Wednesday 19 September 2007
I’m not sure I should tell you this, but there are many things I take for granted; at least in the pastry realm.
Indeed, I tend to think that every single person on earth knows how to make a Forêt Noire from scratch or that Ispahans are referred to as easy-peasy. It seems I’m that much into pâtisserie that I assume everyone is to and honestly, I thought it was the case; this until I found my mum storing some store-bought pâte sable in the fridge.
‘Maman, tu pourrais quand même la faire toi-même; c’est tellement meilleur!’ [Mum, you could make your own; it's so much better!], I said and then what she answered made me realise that some people do see pâtisserie as the very-complicated-and-not-enjoyable part of gastronomy.
‘Oh mais non, la pâte sablée, c’est tellement difficile à faire.’ [Pâte sablée is way too difficult to make.]
I realise that some pastries are time-consuming and require some advanced skills, but pâte sucrée… No way! Once you get the few basic principles, you’ll produce a flawless and consistent (not to mention lick-your-fingers delicious) pâte sucrée.
The few basic principles as said above are:
1. Do not overwork the dough or the gluten will develop and you’ll get a chewy and elastic crust (while, what you want is a crisp one).
2. Do not overwork the dough or the butter will melt and your crust will be greasy.
See, just a few principles to respect and now, you’re ready.
I can’t stress enough on the importance of mise-en-place. Getting all your ingredients ready before actually starting makes you save time and teach you to be organised.
Here you’ll need:
300g unsalted butter, at room temperature
190g icing sugar
60g ground almonds
seeds from 1 vanilla bean
500g flour (ordinary type 55 will do wonders)
1 tsp fleur de sel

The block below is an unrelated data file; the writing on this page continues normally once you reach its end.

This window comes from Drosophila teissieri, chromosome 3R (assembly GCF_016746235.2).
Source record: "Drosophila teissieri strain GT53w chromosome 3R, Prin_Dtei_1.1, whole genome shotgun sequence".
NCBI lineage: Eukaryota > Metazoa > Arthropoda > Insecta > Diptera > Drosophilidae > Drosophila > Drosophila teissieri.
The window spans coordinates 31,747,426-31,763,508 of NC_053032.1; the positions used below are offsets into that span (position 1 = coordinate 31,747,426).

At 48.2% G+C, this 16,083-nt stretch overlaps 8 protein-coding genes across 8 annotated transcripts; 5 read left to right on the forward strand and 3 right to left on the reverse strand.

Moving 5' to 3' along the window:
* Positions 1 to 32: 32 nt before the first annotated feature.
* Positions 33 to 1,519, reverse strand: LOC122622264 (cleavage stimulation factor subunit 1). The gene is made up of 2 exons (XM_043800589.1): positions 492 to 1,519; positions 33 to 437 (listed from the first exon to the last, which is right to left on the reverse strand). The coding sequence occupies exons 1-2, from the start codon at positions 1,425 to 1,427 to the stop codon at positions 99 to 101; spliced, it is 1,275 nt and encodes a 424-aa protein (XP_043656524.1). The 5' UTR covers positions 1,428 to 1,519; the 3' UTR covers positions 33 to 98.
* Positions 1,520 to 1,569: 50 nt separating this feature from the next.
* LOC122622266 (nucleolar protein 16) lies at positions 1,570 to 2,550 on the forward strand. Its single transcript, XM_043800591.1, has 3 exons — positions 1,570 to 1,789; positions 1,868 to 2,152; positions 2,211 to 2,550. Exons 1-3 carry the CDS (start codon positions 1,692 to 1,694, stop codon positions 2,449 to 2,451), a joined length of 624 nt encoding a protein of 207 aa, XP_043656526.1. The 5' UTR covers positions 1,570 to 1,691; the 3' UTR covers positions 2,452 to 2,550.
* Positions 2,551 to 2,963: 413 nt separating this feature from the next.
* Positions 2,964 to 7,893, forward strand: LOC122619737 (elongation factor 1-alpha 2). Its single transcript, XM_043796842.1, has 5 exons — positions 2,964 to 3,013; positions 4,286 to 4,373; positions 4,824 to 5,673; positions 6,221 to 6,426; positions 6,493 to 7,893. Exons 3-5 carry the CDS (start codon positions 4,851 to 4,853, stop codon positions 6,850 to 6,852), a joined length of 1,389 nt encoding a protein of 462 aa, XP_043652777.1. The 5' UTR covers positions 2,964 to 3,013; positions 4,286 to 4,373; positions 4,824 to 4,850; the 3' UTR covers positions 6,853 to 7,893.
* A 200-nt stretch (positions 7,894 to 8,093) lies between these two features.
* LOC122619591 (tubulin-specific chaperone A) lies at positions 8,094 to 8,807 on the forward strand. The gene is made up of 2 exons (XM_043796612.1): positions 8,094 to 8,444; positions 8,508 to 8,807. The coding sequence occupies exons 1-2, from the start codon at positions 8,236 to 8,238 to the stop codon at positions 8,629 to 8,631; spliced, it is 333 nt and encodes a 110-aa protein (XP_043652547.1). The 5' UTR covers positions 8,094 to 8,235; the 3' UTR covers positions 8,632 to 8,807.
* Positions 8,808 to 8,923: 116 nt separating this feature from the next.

Start by creaming the butter until soft and smooth (I use my kitchenaid stand mixer with the paddle attachment just because I’m still excited by the fact that I got one for my birthday, but mixing by hand is just as easy).
Then, mix in the icing sugar, ground almonds and vanilla seeds.
Beat in the eggs, one at a time until fully incorporated.
Remove from the mixer.
Mix in the flour and salt until just incorporated. Do not overwork! The dough should be crumbly, lumpy… Definitely not what you would expect from a French pâtisserie standard.
Form three balls (each weighing approx. 365g) , gently press them down and wrap them tightly in cling film. Refrigerate overnight.
At this step, the pastry can be refrigerated for up to 2 days or it can be frozen for a month (you’ll just need to thaw the pastry in your fridge the day before you want to use it).
Roll the dough between two layers of baking paper. Cut into a disk 5cm larger that your tin (ie. if you’re making mini-tarts and using 8cm cercles, you’ll need to cut your abaisse into a 13cm disk).
Refrigerate the disk for at least 2 hours.
You can now start lining (foncer in French) a buttered cercle à tarte. The butter helps the dough to slide on the sides of the cercle.
I will try to make a video about fonçage so you can see how you need to proceed, as it can be quite tricky sometimes. Basically, you need to pinch the dough between your right finger and push it down using the sides. Keep doing this, until the full cercle is lined and check if the dough forms a 90° angle (if not, push it towards the bottom a little more).
Chill for an hour.
It’s now time to bake the crust. Pre-heat your oven to 175°C.
Take the lined cercle out of the fridge, cover the base and side of the pastry with baking paper and fill with dried beans or rice (baking weighs are to heavy for this fragile pastry).
Bake for 17 to 25 minutes (depending on the size of your crust. Remove the dried beans/rice and baking paper and bake for another 3 to 5 minutes or until nicely coloured.
Can you guess what’s coming next?